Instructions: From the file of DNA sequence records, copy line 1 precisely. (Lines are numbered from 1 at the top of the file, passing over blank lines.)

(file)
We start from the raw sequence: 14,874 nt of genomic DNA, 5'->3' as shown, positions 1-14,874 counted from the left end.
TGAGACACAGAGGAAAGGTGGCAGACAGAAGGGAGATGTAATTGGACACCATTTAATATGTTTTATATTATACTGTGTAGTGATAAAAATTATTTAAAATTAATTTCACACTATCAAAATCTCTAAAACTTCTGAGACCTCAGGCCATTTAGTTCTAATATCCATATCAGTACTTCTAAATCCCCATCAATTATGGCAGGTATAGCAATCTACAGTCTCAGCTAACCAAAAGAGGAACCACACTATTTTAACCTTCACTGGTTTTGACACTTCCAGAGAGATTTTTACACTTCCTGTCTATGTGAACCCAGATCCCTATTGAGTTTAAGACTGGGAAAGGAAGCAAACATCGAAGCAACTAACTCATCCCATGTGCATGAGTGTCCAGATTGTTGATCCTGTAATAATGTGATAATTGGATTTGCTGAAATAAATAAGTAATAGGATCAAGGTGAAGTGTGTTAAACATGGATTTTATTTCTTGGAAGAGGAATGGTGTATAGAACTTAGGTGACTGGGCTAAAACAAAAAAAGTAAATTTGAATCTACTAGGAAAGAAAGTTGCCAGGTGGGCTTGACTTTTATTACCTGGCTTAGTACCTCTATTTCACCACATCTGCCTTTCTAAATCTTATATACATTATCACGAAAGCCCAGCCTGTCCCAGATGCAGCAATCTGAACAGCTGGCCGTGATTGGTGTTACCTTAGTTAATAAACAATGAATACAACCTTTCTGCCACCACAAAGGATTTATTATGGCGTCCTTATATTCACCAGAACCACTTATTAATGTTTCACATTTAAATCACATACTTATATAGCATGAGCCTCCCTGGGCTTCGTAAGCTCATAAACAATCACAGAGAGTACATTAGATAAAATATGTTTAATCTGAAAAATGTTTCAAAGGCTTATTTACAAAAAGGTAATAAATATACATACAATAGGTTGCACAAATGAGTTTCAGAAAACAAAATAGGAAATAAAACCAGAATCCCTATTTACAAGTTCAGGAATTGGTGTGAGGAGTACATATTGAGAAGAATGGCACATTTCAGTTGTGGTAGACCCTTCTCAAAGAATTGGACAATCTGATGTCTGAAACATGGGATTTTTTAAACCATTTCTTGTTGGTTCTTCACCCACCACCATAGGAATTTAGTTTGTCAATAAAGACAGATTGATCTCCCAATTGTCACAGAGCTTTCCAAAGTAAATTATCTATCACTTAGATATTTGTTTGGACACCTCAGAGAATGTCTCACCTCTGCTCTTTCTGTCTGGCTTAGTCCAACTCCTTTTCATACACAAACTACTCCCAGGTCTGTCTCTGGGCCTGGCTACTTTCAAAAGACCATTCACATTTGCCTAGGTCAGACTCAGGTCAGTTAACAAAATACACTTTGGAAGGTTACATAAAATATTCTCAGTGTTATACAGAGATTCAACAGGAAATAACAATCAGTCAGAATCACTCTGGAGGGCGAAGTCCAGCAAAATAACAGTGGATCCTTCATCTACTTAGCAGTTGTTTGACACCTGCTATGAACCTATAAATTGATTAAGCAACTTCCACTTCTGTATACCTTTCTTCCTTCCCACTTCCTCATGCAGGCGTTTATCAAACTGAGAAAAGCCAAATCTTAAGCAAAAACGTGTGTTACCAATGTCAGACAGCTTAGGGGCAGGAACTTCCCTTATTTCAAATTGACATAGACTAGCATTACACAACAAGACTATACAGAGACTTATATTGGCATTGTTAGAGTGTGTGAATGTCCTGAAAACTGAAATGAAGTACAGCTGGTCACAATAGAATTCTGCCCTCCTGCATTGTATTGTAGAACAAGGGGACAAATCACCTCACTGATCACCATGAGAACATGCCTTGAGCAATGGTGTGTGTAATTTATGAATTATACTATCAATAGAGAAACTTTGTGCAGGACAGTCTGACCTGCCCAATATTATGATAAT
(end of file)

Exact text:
We start from the raw sequence: 14,874 nt of genomic DNA, 5'->3' as shown, positions 1-14,874 counted from the left end.